Tag Archives: Christine Rosen

Introducing the Spring Issue: The Human and the Digital

Person using laptop, overhead view. (Digital Composite)

Are we marching to Estonia?

It might seem so. According to Nathan Heller in the New Yorker, the small Baltic republic is well on its way to transforming itself “from a state to a digital society.” Under the aegis of e-Estonia, as the nation’s government-led project is called, virtually every service the state deals with, from education to health care to transportation, is being “digitally linked across one platform, wiring the nation.” Savings and efficiencies amounting to two percent of the country’s GDP have already been realized, and cutting-edge innovations, from driverless cars to an elaborately de-centralized system of personal data, are changing the way 1.3 million Estonians (and some 28,000 registered e-residents) conduct business and lead their lives.

Whether you see it as utopia or dystopia, Estonia’s digitopia is where modern societies appear to be heading. Yet as the contributors to this issue ask, how well prepared are we humans for life under the ever-ramifying digital dispensation? Do we even begin to consider what we might be risking when we opt for, or succumb to, the ease, efficiency, and beguilements of online life?

The thread running through the essays in The Human and the Digital, our latest issue, it is that we yet poorly grasp the many perverse effects of the kind of dominion promised by our embrace of the new digital dispensation. To some degree, we are what we make. But when what we make makes us in ways that we fail to understand, the human at the core of culture grows dangerously fragile.

We will be releasing a select number of essays and reviews from this issue on a rolling basis during the coming weeks, starting with the following two:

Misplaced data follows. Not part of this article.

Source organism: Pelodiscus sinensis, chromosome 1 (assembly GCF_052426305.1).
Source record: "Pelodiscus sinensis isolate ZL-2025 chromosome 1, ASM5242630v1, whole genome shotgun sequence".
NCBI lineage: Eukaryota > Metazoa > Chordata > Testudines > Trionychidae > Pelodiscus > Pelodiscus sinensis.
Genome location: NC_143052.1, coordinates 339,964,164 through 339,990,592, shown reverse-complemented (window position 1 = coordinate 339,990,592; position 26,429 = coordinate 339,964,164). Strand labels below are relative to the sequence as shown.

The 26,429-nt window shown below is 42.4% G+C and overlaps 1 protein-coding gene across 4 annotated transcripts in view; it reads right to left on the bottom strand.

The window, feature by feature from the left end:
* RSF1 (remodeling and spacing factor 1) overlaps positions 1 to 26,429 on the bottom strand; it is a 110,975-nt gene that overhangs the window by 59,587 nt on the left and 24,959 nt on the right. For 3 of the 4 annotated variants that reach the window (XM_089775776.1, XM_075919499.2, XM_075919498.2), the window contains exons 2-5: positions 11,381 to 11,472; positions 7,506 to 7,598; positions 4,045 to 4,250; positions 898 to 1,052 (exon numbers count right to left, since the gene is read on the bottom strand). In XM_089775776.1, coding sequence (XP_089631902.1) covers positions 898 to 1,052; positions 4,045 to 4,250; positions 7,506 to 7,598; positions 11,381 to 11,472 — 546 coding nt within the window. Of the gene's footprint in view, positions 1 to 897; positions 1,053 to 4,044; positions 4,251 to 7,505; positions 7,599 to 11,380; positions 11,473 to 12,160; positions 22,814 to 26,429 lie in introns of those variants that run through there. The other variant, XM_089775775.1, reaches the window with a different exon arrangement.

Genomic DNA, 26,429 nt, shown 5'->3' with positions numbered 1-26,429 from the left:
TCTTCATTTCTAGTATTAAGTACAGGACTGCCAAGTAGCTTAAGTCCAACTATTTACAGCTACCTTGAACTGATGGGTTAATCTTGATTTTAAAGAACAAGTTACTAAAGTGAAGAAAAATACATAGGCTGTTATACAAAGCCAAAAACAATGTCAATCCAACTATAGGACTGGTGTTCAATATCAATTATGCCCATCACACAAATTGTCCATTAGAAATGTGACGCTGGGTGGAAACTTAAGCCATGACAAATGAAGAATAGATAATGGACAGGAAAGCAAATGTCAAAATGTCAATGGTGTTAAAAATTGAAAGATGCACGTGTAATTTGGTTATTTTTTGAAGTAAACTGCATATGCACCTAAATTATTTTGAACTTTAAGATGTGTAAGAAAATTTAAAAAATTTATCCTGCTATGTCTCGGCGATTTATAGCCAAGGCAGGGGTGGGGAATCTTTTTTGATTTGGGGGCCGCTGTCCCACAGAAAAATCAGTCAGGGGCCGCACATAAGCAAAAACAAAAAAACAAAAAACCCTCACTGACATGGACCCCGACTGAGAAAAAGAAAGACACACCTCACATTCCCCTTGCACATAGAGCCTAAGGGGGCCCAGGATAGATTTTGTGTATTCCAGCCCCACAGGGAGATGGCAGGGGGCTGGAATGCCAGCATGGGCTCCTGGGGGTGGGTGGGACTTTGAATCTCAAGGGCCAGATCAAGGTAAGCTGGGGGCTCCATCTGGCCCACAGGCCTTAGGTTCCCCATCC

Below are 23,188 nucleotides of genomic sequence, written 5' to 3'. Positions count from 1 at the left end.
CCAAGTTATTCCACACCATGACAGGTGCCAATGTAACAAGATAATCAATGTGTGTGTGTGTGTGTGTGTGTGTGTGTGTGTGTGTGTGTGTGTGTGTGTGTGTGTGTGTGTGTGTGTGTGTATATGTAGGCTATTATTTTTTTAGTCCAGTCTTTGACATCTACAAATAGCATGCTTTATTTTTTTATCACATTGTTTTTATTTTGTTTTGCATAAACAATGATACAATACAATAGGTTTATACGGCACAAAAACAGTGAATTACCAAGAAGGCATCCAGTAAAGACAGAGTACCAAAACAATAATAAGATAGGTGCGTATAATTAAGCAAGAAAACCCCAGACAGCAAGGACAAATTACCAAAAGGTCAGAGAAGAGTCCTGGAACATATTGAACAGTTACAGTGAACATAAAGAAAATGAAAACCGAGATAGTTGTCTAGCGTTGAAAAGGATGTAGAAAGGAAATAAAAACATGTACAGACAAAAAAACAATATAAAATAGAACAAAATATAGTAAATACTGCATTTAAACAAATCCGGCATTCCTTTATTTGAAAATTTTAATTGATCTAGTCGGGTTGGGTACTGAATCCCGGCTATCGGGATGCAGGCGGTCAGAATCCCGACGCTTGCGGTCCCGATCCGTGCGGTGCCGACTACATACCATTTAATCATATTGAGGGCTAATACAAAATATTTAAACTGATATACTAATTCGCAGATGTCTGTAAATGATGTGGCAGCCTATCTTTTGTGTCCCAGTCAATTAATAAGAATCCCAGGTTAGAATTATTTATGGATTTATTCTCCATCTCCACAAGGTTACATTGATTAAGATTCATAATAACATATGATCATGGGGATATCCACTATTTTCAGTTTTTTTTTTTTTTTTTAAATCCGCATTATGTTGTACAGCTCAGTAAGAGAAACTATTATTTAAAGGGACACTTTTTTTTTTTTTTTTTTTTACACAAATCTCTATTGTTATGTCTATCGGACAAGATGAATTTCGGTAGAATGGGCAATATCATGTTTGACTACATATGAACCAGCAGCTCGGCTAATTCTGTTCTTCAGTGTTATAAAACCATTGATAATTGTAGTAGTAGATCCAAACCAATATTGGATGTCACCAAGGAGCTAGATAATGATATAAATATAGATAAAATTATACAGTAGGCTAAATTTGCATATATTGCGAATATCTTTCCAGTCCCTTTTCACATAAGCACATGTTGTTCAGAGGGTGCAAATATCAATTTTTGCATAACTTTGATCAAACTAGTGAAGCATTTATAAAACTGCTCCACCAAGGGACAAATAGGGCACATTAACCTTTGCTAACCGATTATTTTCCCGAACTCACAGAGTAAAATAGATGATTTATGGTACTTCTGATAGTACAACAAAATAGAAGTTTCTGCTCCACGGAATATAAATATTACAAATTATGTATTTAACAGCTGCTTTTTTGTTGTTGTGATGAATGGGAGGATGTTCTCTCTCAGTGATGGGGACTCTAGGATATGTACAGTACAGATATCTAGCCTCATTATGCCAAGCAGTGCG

The full issue, already on its way to subscribers, includes thematic contributions from Christine Rosen, Alan Jacobs, and Leif Weatherby, along with standalone works by Charlie TysonJonathan D. TeubnerS.D. Chrostowska, and Greg Jackson. Browse the table of contents here, and subscribe—if you haven’t yet—here.

. . . . . . . .

Like The Hedgehog Review on Facebook, follow us on Twitter, and subscribe to our posts via RSS.

FacebookTwitterLinkedInGoogle+Share

The Body In Question: The Summer Issue Appears

AR97680_schiele_cover_72dpi

The Dancer (1913), Egon Schiele; Leopold Museum, Vienna; HIP/Art Resource, NY.

Our bodies, ourselves? In one sense, of course. But the things we now do to our bodies, whether through tattooing, piercing, or sculpting, and the ways we attempt to perfect or transcend them, whether through extreme fitness regimes, self-tracking, or artificial enhancements, suggest new, if not fully articulated, conceptions of the human person and the ends and purposes of human existence.

These conceptions have a history, of course. They derive in part from a centuries-old confidence in the power of science to fix, extend, and possibly even “immortalize” our physical selves. They resonate with the American dream of self-remaking and the New Adam. And they recast the Protestant concern with the born-again experience in secular and material terms. But these ideas have been transformed and popularized through association with assorted projects reflecting our highly individualistic and commodified culture, from identity politics and transhumanism to the Quantified Self movement to assorted cults of body modification.